(Why a T-Rex, and not just better versions of the fish you have? Well, which do you think is more attention-grabbing? I thought so.)

What do other people think?


Patchwork Brothers: Bandits in Burlap

The author says:

This is a super early draft cover, but I’m drawing a complete blank. It’s for a kids chapter book about a mysterious quilt that takes a pair of brothers back to the wild west. They have to face off with outlaws and skeptical lawmen to find a way back home. I’m drawing a blank at balancing the handmade “quilty” elements with the rough and tumble nature of the two protagonists. I ended up with a fantastic cover from last book’s critique so bring it on, I can take it.

Patchwork Roughest Draft.JPG

Patchwork Roughest Draft.JPG


Nathan says:

Yowch. I’m glad you said you can take it, because you’re gonna get it with this one. But at least you admit that you’re drawing a blank.

I think you need to go to the bookstore or library and take a good look at the popular chapter books.  Here are the things I see as being common elements:

  • Colorful artwork with semi-cartoony exaggeration.
  • Characters that young readers can instantly identify as relatable protagonists.
  • Type that’s bold and sometimes fancy, but always readable for people who haven’t mastered (and may never HAVE to master) cursive script.

Now, what I’m about to suggest may be beyond your skillset, but you do what’s necessary to market the book:

If you want to keep the quilt motif, let it be the WHOLE cover. Make the individual quilt squares big enough that you can show the protagonists themselves in the squares in a scene from the book, or at least a situation indicative of the story (maybe have two or three squares which are all part of the same image, even though they’re separated).  Render the quilt in deep enough colors that you can use bordered light type for the title and byline and have it stand out.

Marketing to young readers is a specialized skill, in your target audience isn’t going to “get” subtleties of typeface, color scheme, etc., which designers for adult books can often rely on in place of a full illustration.  You very well might need to partner with a professional illustrator to get it how you want it.  (I actually know someone with reasonable rates who might just be the person for you — let me know if you’re interested.)

Other insights?

The Queen’s Viper

The author says:

Hatred prowls the streets of London, and her name is Viper. Ancient and wicked, Viper feeds on human aeir, the magical energy that connects people to everything. She discovered the unique power of Princess Elizabeth’s aeir by accident. Viper put Elizabeth on the English throne to sustain herself and find her past. When Viper uncovered her kin, she discovered an enemy with enough power to trap her for 400 years. In 2012, something releases her from her bonds. Aided by her Foundling, Mouse, and a group of humans selected by him, Viper seeks revenge on her foe and the descendants of those who imprisoned her…starting with Queen Elizabeth II. Lesley Donaldson’s re-imagines Celtic mythology into an urban fantasy unlike any fairy tale you’ve read before.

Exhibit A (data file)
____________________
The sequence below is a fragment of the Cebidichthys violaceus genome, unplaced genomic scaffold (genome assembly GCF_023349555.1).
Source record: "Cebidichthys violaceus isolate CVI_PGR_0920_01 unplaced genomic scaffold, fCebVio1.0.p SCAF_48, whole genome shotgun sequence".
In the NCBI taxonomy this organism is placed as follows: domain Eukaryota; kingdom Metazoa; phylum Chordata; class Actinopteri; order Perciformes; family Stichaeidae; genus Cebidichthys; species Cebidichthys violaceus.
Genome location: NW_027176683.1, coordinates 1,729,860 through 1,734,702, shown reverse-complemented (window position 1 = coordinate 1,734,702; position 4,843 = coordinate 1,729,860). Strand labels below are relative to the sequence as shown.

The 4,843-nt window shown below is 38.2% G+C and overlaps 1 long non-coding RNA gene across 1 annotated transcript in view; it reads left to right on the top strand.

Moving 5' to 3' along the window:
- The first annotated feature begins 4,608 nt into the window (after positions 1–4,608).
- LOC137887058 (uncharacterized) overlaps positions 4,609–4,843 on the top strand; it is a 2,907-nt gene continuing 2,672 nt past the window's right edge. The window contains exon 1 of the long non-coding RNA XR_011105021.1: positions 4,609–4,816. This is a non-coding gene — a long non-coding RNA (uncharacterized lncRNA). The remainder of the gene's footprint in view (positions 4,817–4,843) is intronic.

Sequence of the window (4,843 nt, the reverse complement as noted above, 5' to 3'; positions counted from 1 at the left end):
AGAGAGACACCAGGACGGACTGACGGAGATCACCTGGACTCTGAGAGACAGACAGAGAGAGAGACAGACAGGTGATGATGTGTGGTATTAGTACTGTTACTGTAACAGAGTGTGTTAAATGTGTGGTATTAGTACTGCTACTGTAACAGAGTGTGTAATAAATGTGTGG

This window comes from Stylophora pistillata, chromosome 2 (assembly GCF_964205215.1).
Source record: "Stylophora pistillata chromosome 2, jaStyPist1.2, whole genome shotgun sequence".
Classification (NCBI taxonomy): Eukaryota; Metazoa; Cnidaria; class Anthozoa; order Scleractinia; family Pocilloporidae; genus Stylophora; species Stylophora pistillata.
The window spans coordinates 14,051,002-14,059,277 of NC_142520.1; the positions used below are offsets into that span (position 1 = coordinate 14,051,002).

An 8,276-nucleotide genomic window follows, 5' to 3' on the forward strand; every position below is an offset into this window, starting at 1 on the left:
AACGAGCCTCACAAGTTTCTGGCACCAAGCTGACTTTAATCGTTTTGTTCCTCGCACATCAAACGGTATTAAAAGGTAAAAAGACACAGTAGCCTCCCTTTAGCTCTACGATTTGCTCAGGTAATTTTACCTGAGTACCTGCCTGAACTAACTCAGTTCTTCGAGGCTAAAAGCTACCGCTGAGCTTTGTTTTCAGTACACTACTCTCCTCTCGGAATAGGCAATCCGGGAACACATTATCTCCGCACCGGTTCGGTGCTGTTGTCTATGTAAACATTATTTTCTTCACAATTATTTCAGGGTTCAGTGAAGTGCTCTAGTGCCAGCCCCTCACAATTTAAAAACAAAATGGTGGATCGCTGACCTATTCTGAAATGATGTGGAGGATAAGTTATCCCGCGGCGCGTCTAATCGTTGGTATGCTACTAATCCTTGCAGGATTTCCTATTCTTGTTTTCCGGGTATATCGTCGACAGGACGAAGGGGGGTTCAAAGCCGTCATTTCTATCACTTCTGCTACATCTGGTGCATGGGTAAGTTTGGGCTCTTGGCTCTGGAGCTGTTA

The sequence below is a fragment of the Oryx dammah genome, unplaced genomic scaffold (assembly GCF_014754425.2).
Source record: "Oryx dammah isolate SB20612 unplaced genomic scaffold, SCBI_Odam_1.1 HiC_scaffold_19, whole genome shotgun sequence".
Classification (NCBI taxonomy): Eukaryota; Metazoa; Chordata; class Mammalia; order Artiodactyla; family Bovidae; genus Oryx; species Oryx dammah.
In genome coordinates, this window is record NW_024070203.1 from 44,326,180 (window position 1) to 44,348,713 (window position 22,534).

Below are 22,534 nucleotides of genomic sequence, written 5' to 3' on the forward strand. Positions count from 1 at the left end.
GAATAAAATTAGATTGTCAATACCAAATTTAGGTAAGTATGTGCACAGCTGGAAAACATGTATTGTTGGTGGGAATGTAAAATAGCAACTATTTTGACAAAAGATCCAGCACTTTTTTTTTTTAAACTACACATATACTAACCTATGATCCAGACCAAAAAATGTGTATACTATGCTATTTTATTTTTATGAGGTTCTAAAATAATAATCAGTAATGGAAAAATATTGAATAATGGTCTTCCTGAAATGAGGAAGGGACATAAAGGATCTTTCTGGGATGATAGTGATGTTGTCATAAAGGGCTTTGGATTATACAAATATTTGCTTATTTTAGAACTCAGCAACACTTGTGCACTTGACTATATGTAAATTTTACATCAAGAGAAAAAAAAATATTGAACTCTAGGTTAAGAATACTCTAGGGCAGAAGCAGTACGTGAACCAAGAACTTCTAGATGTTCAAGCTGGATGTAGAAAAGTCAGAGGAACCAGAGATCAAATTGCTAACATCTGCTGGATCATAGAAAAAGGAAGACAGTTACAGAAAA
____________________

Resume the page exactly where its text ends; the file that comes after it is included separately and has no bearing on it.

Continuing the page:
Queen's Viper first draft cover

Queen's Viper first draft cover

Nathan says:

I like the file name of the image you sent me: “Queen’s Viper first draft cover.jpg.”  First drafts are great for throwing ideas out and seeing how they stick.

My first observation is that the art is a little shaky — not terrible, but definitely less than confident. (I’m speaking here from experience — I can turn out a sketch that looks great, but when I go back to finish the details, I get stuck on the nostrils and the lips and having the two eyes match, all the same trouble areas I see here.)  Unfortunately, the white space around it means that the face has to carry the entire cover, and it’s just not up to it.

White space is its own problem.  A lot of books, especially “grimdark” fantasy novels, have put it to good use recently, but it does bring its own particular problems. You’ll notice that most of the books using a white background (a) have high-contrast, almost chiaroscuro artwork, and (a) use asymmetrical layout to keep it visually interesting. Unfortunately, yours does neither — the white space comes across as simply unused, rather than an intentional part of the design.

My suggestion, if you’re going to stick with the same artwork (even if it’s refined): Put the face to one side, making it less symmetrical, and let the type carry more of the weight of communication: make it not only bigger, but more evocative.

Other ideas?